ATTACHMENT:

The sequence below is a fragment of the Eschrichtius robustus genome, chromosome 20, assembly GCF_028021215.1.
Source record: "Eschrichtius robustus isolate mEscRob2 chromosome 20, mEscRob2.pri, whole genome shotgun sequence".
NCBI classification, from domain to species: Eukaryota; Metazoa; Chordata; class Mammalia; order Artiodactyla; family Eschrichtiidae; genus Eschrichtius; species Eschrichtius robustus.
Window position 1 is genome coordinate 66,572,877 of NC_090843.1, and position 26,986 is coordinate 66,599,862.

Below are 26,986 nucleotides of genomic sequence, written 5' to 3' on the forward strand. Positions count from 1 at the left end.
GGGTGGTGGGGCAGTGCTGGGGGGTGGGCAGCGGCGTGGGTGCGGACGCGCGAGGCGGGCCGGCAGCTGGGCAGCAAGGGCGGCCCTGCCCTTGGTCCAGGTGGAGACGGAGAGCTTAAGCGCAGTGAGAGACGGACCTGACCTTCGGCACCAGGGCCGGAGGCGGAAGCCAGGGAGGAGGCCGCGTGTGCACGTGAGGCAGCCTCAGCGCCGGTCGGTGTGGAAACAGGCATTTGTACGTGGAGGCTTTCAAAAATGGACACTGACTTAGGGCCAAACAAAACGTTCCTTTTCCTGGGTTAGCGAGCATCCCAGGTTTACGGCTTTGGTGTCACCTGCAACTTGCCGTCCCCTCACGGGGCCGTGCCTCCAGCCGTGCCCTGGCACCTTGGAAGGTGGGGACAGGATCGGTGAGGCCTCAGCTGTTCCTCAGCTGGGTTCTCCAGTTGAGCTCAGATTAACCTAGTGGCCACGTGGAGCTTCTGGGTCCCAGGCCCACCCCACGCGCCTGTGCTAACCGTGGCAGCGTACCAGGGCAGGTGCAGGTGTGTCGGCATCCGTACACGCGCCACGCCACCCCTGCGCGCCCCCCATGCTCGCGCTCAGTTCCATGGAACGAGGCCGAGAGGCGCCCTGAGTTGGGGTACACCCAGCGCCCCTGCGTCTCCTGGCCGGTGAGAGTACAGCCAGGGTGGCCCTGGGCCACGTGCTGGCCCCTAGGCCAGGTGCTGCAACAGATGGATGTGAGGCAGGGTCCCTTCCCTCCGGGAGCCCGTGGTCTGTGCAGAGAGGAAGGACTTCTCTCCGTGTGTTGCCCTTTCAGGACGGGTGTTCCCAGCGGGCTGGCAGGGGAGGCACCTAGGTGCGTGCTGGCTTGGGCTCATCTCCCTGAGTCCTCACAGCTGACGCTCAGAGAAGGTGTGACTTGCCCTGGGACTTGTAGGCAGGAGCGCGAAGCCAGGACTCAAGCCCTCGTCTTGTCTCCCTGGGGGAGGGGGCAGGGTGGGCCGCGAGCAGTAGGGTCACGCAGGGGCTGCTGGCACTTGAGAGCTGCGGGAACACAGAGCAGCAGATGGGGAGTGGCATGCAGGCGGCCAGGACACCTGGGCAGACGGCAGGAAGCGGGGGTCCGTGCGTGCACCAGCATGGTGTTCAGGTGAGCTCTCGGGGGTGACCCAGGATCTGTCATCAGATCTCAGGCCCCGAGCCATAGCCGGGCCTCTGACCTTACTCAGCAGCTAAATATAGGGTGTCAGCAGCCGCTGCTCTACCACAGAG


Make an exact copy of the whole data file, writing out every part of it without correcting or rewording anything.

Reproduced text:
The sequence below is a fragment of the Eschrichtius robustus genome, chromosome 20, assembly GCF_028021215.1.
Source record: "Eschrichtius robustus isolate mEscRob2 chromosome 20, mEscRob2.pri, whole genome shotgun sequence".
NCBI classification, from domain to species: Eukaryota; Metazoa; Chordata; class Mammalia; order Artiodactyla; family Eschrichtiidae; genus Eschrichtius; species Eschrichtius robustus.
Window position 1 is genome coordinate 66,572,877 of NC_090843.1, and position 26,986 is coordinate 66,599,862.

Below are 26,986 nucleotides of genomic sequence, written 5' to 3' on the forward strand. Positions count from 1 at the left end.
GGGTGGTGGGGCAGTGCTGGGGGGTGGGCAGCGGCGTGGGTGCGGACGCGCGAGGCGGGCCGGCAGCTGGGCAGCAAGGGCGGCCCTGCCCTTGGTCCAGGTGGAGACGGAGAGCTTAAGCGCAGTGAGAGACGGACCTGACCTTCGGCACCAGGGCCGGAGGCGGAAGCCAGGGAGGAGGCCGCGTGTGCACGTGAGGCAGCCTCAGCGCCGGTCGGTGTGGAAACAGGCATTTGTACGTGGAGGCTTTCAAAAATGGACACTGACTTAGGGCCAAACAAAACGTTCCTTTTCCTGGGTTAGCGAGCATCCCAGGTTTACGGCTTTGGTGTCACCTGCAACTTGCCGTCCCCTCACGGGGCCGTGCCTCCAGCCGTGCCCTGGCACCTTGGAAGGTGGGGACAGGATCGGTGAGGCCTCAGCTGTTCCTCAGCTGGGTTCTCCAGTTGAGCTCAGATTAACCTAGTGGCCACGTGGAGCTTCTGGGTCCCAGGCCCACCCCACGCGCCTGTGCTAACCGTGGCAGCGTACCAGGGCAGGTGCAGGTGTGTCGGCATCCGTACACGCGCCACGCCACCCCTGCGCGCCCCCCATGCTCGCGCTCAGTTCCATGGAACGAGGCCGAGAGGCGCCCTGAGTTGGGGTACACCCAGCGCCCCTGCGTCTCCTGGCCGGTGAGAGTACAGCCAGGGTGGCCCTGGGCCACGTGCTGGCCCCTAGGCCAGGTGCTGCAACAGATGGATGTGAGGCAGGGTCCCTTCCCTCCGGGAGCCCGTGGTCTGTGCAGAGAGGAAGGACTTCTCTCCGTGTGTTGCCCTTTCAGGACGGGTGTTCCCAGCGGGCTGGCAGGGGAGGCACCTAGGTGCGTGCTGGCTTGGGCTCATCTCCCTGAGTCCTCACAGCTGACGCTCAGAGAAGGTGTGACTTGCCCTGGGACTTGTAGGCAGGAGCGCGAAGCCAGGACTCAAGCCCTCGTCTTGTCTCCCTGGGGGAGGGGGCAGGGTGGGCCGCGAGCAGTAGGGTCACGCAGGGGCTGCTGGCACTTGAGAGCTGCGGGAACACAGAGCAGCAGATGGGGAGTGGCATGCAGGCGGCCAGGACACCTGGGCAGACGGCAGGAAGCGGGGGTCCGTGCGTGCACCAGCATGGTGTTCAGGTGAGCTCTCGGGGGTGACCCAGGATCTGTCATCAGATCTCAGGCCCCGAGCCATAGCCGGGCCTCTGACCTTACTCAGCAGCTAAATATAGGGTGTCAGCAGCCGCTGCTCTACCACAGAG